Renegade Games has really been on a roll lately. Last year they released Honshu, Covert, and Clank!, excellent games all different from each other, and this year they have already published several more fine games (including Flatline, which Nicole just wrote about last month). In the next month or so they will release two excellent card games: The Fox in the Forest, which we will be previewing soon as part of our “Trick Taking Week” special, and Atlas: Enchanted Lands, which I’ll be previewing here.
Atlas was designed by J. Alex Kevern, best known thus far for last year’s World’s Fair 1893, which received lots of great reviews. With Atlas, Kevern has gone small, creating a short, focused game which is almost an abstract in card form which reminds me more than anything else, in a weird way I’ll explain below, of the old classic Acquire by Sid Sackson.
Two to four players divvy up cards from a deck of four suits and seven or eight ranks (depending on player count). The art on the cards (and box) is attractive and serves the theme well. Players also start with a certain number of two-sided chips. On your turn you must play a card and you may place one or more chips on that card (a la Carcassone). The cards get played into the center so that by game’s end they will form a matrix with each suit forming a column sorted by rank. When you place chips you’re predicting whether they will eventually score as part of a run of face-up consecutive cards of the same suit (the same Time) or as part of a face-up quartet (sometimes trio) of the same rank (the same Place).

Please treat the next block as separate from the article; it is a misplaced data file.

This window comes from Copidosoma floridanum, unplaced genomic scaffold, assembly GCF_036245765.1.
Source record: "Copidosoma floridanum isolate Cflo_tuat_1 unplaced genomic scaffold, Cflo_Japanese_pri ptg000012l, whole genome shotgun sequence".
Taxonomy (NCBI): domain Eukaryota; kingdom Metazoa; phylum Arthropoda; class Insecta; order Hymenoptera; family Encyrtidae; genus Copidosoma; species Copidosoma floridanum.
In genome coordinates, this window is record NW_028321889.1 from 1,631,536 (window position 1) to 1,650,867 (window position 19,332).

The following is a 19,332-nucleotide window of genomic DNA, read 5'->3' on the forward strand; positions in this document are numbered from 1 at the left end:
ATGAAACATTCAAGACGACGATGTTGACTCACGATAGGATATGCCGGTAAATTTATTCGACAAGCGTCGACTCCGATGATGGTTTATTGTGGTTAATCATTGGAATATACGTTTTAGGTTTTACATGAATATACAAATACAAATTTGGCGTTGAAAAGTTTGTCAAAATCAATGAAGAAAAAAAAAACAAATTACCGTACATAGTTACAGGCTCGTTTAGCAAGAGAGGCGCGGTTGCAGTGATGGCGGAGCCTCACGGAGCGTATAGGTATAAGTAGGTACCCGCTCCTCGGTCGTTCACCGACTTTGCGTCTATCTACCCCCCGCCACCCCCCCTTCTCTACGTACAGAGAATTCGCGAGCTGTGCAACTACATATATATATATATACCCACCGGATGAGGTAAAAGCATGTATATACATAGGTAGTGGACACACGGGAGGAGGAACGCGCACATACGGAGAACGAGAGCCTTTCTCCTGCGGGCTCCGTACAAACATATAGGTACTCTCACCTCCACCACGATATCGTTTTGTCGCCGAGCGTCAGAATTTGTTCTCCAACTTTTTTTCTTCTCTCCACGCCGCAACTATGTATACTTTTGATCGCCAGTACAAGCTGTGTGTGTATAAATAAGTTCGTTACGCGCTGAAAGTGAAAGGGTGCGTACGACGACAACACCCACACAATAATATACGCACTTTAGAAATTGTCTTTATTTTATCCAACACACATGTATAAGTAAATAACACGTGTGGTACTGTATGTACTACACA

As soon as a card is played which completes a Time or Place, all relevant cards are flipped, any chips on the cards which made the right prediction are left on the card (to score at the end of the game) and any incorrectly-predicted chips are removed from the game (#sadtrombone). At game’s end you score one point for every chip of your still on the cards and one point very every separate stack of chips.
Simple, elegant, and sooooo tricky (but not trick-taking). As in Acquire, you’re filling in a grid bit by bit and betting on how well-positioned your holdings will be. You have to time things just right in terms of when and where you play your cards and place your chips. Because you can’t place chips on cards which complete Times and Places, you want to encourage (or force) other players to complete them on their turn (because any turn you don’t place a chip is a wasted turn, score-wise). You also have to walk a fine line between placing chips and committing yourself too early, and waiting so long that too many cards have flipped and you’ve run out of chances to score.
The theme, frankly, is pasted on and could well have been set in a medieval French court as in an enchanted forest. But that’s true for many card and abstract games, and in a case like this easily forgiven because of the quality of the gameplay. I have only played with four, but I am told it plays equally well with two or three and I am looking forward to trying it out with those player-counts.
Atlas immediately goes high on my list of great “gateway games”, with half a point knocked off for bland theme. It gives you great game value for your buck in a portable and attractive package. Atlas comes out September 20. Thanks to Renegade Games for letting us have an advance copy.